Saturday, June 27, 2009

More Improvements to the tour

One of the improvements made during the Razorback veteran's work week in April was the restoration of the Small Arms locker.

All Navy ships carry a variety of small arms, usually pistols and rifles, both for security and for emergencies.

During World War II, Razorback carried .45 caliber pistols, M1 carbines, shotguns, and Thompson submachine guns.

Modern American submarines generally carry M-16 rifles, shotguns, and .45 caliber or 9mm pistols.

During her service in the Turkish Navy as Muratreis, she would have likely carried AK-74 rifles, the modern version of the AK-47.

The guns on display are non-functioning replica weapons.

Thursday, June 25, 2009

The Turtles are Back in Town

Now that the weather has turned warmer (OK, hotter), and the river has slowed down, the turtles have returned to the banks of the Arkansas River.

As you can see, we have a wide variety of basking turtles, from Common and Mississippi Map turtles to the Red-Eared Slider.

Tuesday, June 23, 2009

Digital Submarine History Available from AIMM

AIMM has finished digitizing a collection of over 100 commemorative booklets from submarines.

These booklets date from as far back as the 1930s to as recently as last year, and cover a wide variety of submarines, including diesel-powered submarines like USS Razorback, some of the earliest nuclear powered submarines and even the most modern submarines like USS Seawolf (SSN-21).

Many of these booklets are very rare, as only limited numbers were printed and handed out only to those who actually attended the event.

A complete list of the booklets in our collection can be found at:

If you have a booklet you would like to contribute to the collection, please contact the museum. If you would like to "loan" your booklets to us, we would be happy to scan them and return them to you.

Sunday, June 21, 2009

New Exhibit at AIMM

New AIMM volunteer Mike Hopper recently completed a new exhibit on the monitor USS Arkansas (BM-7).
(Photograph from the Library of Congress archives)
The second U.S. Navy ship to bear the state's name, the monitor Arkansas was the lead ship of her class, and one of the last monitors built for the U.S. Navy as they transitioned from sail to steam in the period around the turn of the last century.

Monitors were the first vessels built with guns in rotating turrets, rather than being fixed in place. Steam powered and built with armored hulls, they revolutionized naval warfare during the American Civil War.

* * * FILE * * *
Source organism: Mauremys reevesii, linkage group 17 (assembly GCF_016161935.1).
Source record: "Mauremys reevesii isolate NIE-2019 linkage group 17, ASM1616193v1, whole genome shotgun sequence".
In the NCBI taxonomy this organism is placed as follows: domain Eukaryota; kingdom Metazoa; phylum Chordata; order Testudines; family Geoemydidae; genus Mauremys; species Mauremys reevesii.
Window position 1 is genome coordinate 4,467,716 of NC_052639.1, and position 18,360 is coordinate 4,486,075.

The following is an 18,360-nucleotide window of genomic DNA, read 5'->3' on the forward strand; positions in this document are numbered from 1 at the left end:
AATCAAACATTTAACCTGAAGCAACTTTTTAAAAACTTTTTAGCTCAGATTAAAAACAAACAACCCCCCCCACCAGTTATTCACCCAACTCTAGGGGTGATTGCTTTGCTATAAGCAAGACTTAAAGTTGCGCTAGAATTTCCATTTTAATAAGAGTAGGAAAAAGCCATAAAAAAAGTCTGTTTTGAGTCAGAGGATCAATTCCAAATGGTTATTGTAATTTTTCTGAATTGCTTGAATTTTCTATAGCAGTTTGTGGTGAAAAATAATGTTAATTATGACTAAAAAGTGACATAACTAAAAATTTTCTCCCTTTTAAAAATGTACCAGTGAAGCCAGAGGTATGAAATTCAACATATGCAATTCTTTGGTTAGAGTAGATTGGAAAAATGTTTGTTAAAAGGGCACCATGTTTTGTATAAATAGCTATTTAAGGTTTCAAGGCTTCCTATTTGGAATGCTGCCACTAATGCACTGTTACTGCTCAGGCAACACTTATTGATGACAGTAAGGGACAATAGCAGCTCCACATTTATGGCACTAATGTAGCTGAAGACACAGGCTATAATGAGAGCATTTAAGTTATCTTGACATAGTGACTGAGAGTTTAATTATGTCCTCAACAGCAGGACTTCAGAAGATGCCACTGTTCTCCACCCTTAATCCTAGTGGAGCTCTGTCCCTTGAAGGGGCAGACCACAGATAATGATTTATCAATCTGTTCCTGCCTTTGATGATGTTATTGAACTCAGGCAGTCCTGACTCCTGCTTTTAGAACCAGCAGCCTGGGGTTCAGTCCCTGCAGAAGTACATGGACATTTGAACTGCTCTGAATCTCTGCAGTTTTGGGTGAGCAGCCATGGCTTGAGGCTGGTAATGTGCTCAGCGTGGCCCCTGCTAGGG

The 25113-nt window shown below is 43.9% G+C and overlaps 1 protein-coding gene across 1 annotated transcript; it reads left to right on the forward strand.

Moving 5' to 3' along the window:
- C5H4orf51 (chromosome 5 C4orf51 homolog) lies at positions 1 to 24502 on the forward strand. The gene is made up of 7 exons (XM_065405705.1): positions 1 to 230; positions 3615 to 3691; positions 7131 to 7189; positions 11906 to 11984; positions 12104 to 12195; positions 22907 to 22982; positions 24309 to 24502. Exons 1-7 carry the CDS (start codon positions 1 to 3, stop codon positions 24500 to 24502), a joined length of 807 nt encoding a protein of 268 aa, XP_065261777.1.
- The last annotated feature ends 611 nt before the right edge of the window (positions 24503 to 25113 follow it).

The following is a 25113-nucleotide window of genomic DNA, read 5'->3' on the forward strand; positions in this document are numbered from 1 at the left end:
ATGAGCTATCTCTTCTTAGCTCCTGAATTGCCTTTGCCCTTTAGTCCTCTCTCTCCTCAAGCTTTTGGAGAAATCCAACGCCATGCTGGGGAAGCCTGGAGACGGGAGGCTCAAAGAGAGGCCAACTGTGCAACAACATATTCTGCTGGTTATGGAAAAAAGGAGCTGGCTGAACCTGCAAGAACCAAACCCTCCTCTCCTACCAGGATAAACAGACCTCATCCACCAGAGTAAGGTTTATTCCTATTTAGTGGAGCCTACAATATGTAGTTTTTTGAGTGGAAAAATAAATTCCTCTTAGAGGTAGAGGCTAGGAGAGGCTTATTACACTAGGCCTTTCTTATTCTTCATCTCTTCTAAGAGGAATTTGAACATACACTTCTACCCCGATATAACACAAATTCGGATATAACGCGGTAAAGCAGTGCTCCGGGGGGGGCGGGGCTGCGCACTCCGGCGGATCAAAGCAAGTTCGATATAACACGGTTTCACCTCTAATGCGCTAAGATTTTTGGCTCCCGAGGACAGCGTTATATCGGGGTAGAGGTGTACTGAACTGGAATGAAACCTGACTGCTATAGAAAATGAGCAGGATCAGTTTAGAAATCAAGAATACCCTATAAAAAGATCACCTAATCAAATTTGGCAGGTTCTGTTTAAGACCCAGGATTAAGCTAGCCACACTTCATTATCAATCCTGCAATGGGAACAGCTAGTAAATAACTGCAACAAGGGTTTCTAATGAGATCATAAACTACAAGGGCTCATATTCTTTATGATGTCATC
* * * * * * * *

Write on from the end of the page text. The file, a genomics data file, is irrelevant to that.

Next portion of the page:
However, they suffered from one major defect. With their low decks, the had poor seagoing capability. In fact, the first such vessel, USS Monitor, sank during the Civil War not from enemy fire, but during a storm off Cape Hatteras.

(Photograph from the U.S. Navy History and Heritage Center, Washington, DC)
The monitor Arkansas, commissioned in 1902, was designed to take advantage of the previous 40 years of ship design since USS Monitor had been built. For example, she was able, during her career, to sail as far south as the Panama Canal.

After serving as a training vessel at the U.S. Naval Academy in Annapolis, MD for several years, she was renamed USS Ozark in 1909 in order to free up the name "Arkansas" for a battleship then under construction (USS Arkansas (BB-33), which served in both World War I and World war II).

Largely obsolete due to rapidly advancing technology, she was converted to a submarine tender, to provide support to a new type of warship that was, in turn, revolutionizing naval warfare all over again.

She was decommissioned after World War I and sold for scrapping in 1922.

Sunday, June 14, 2009

New Digitial Submarine History at AIMM

AIMM is continuing to add to its online digitial archive of submarine documentation.

The first is a recruiting brochure from WWII, titled "See Action Now! with the Submarine Service" It describes the "many modern comforts and conveniences" found aboard a submarine. A sample dinner menu is given:

Tomato Soup
Sirloin Steak
Brown Gravy - Baked Potatoes
Fresh Frozen Corn and Peas
Fresh-Baked Rolls - Butter - Jam
Strawberry Shortcake

This booklet describes how submarine sailors get "responsbility and advancement", "rewards", "the highest pay in the Navy" and "Above all - ACTION!"

This second brochure from the 1960s with its somewhat contrived title includes information aimed at teens, as it describes training programs for high-school students. However, it also describes the advanced technical training for programs such as nuclear power and ballistic missiles.

Each of these brochures provides a window into the Navy's past, and electronic copies are available upon request. Just send an e-mail to the AIMM staff.